Bongani Minerals faces a major hurdle before the court will consider hearing its application: the issue of prescription. The prescribed period for bringing a high court review application is 180 days. Bredell proclaimed and gazetted the Moutonshoek Protected in May 2018, so the prescribed period lapsed in November 2018.

Applying for condonation of the lateness of the application, Lionel Koster, director of Bongani Minerals, declares in his founding affidavit that Bongani only became aware of the proclamation shortly before 30 November last year [2022].

“As far as the fact is concerned that the publication [in the provincial gazette] had already occurred in 2018, [Bongani] was initially completely unaware of the publication. [Bongani] only became aware of the publication when [it] attempted to comply with its duties to obtain the environmental reports, and engaged the experts to gain access to the properties.

“[Bongani] then hoped to resolve the matter amicably and engaged its attorneys, in the hope that the landowners would then grant the necessary consent for access, but to no avail.”

But Koster’s claim is disputed by Coetzee, who told GroundUp it was clear from documentation relating to Bongani’s 2019 mining right application that Bongani, Koster and their environmental consultant, Greenmined, were all aware as early as December 2018 that this proposed mining right application (later terminated) extended over the Moutonshoek Protected Environment.

“It would be more correct to say that Bongani, Greenmined and Koster were in fact personally informed by the National Department on 6 December 2018 of the fact that the Moutonshoek Protected Environment was duly promulgated, as confirmed by Greenmined,” Coetzee said.

“They could/should have brought their application then. They did not. This then should destroy their justification for bringing a review application that is almost five years late in terms of the Court Rules.” DM

First published by GroundUp.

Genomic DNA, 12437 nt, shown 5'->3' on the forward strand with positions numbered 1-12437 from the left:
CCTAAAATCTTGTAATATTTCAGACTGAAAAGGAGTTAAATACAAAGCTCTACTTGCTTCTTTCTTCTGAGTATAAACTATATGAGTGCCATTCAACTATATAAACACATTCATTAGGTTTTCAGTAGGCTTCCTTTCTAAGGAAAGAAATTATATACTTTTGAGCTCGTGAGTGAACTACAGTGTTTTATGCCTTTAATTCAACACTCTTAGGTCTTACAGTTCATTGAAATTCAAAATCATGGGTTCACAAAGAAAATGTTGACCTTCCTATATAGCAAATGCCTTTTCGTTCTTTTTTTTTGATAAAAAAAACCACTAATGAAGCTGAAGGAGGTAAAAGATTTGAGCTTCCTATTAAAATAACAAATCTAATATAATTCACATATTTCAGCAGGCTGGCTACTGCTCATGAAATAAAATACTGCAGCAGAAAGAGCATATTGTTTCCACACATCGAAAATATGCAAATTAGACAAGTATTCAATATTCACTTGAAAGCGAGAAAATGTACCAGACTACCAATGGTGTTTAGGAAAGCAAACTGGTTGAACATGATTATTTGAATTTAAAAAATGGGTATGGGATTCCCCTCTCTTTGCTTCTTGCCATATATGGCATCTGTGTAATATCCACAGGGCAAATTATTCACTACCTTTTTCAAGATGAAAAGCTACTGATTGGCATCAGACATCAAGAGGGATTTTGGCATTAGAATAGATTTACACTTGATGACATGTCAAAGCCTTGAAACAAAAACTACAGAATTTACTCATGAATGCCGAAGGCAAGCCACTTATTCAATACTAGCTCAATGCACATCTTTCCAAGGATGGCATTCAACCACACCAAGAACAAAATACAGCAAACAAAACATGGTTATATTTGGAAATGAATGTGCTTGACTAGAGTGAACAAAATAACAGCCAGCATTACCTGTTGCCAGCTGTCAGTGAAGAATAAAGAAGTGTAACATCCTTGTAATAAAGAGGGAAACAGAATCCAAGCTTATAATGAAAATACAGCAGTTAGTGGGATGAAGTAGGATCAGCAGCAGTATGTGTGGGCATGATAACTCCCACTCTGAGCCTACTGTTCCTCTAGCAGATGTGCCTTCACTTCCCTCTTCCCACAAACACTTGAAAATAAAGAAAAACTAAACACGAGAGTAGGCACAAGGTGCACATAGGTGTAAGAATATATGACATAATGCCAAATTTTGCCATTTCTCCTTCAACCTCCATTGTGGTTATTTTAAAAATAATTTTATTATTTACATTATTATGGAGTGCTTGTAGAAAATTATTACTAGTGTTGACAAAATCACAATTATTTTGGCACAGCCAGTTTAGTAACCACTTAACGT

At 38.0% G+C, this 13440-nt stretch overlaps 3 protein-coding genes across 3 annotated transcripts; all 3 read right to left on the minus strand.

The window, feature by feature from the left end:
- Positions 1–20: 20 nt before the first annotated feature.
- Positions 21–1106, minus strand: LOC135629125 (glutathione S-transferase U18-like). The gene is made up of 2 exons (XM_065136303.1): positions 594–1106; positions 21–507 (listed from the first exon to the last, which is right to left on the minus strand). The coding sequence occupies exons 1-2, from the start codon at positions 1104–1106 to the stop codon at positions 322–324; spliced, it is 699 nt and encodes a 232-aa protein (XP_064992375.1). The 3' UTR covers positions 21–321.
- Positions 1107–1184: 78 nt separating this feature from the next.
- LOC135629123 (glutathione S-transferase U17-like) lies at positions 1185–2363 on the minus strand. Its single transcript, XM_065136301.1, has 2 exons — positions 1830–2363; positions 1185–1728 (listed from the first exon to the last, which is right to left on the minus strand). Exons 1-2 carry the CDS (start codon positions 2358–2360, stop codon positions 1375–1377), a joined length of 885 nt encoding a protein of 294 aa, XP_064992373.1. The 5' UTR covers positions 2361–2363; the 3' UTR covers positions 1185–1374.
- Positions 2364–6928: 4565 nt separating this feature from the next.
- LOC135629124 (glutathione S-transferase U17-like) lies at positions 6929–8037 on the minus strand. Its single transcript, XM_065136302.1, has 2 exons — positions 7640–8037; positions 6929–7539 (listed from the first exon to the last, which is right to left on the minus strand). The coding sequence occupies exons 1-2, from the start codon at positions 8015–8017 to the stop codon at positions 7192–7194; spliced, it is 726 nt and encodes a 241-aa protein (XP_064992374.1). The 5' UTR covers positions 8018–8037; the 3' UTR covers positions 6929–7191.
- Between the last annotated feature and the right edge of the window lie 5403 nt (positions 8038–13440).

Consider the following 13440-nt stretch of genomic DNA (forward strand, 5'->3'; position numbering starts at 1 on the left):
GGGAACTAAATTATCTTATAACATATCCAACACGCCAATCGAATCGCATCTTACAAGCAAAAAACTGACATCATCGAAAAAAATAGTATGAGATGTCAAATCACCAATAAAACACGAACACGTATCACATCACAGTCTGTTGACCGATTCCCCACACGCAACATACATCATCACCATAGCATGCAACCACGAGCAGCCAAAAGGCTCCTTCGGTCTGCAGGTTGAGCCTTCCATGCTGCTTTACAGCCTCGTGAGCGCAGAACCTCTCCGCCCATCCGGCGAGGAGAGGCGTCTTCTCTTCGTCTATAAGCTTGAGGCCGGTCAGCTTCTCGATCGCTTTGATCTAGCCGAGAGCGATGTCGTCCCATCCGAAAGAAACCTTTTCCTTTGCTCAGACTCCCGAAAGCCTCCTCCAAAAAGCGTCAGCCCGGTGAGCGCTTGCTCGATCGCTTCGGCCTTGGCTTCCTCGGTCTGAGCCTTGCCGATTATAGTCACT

Absa OBP

Comments - Please in order to comment.

  • bronsmith says:

    Amidst all of the objections, actual landowners/businesses presently ON the land they want to strip-mine and the general, obvious, inadvisability of putting a *mine* with inevitable waste runoff in the middle of a *valley* that farms food … Do they honestly think that they will get permission to do it?!?

  • John Smythe says:

    I’m uninformed about this kind of thing. But, surely it’s up to the landowners to agree to the mining. It seems a bit skewed that mining companies feel or seem to have an inate and overriding right to mine on anyone’s property whether the property owner agrees or not.

    • Nic Bosveld says:

      Landowners do not own the minerals that lie below ground level, government does. It is therefore government’s decision to grant prospecting and mining rights.
      But I think, with Mary Slack in the mix, Bongani faces an uphill battle.

    • William Stucke says:

      The Mineral and Petroleum Resources Development Act 28 of 2002 “nationalised” mineral rights. All mineral rights were taken by the State, without compensation, IIRC.

  • jcdville stormers says:

    Bongani Minerals go away,preferably Mars!!!

    • Moraig Peden says:

      This battle is a recurring one all over SA and the world – the massive environmental destruction caused by mining. Hopefully Moutonshoek wins this battle – but the war goes on. Consumerism and capitalism will not rest until we have exploited/destroyed every inch of the planet.

  • Brian Cotter says:

    You don’t believe we are on the eve of destruction

  • Donald bemax says:

    As Ironic as it may be ,I am told that farmers have the surface agricultural rights as the landowners but the subsurface mineral rights belong to the government.

    • Annemarie Reis says:

      “Merchant of Venice ” case.
      Have your minerals, but do not disturb the soil.
      A good judge would remember that case?

  • Katharine Ambrose says:

    It’s not so much about all these contemporary individuals and what the minerals are or what use the land has now. It’s about permission to destroy a place of beauty forever. Then we’ll all be losers.

  • Luan Sml says:

    One only has to visit the “cultural heartland” in Mpumalanga to see the devastation and destruction of open-cast coal mines… and realise that rehabilitation, which never occurs and also raises the question of where those “funds” are, will ever restore the natural beauty for future generations nor mitigate the ecological devastation!
    Fight to preserve this beautiful area of the west coast!

  • sl0m0 za says:

    The opencast and tailing areas are right over the natural runoff lines and will contaminate groundwater for the whole area. The noise pollution alone in a very quiet area will be extremely destructive.

  • Jane Crankshaw says:

    Is Bongani Minerals (pty) politically connected in any way to any Government employer? The answer to this question will tell us everything.

    • Jane Crankshaw says:

      And are Bongani Minerals a division of Bongani Investments – an Angolan company that seems to have many fingers in various pies! It’s hard to gauge as googling either company seems to confuse one with smoke and mirrors!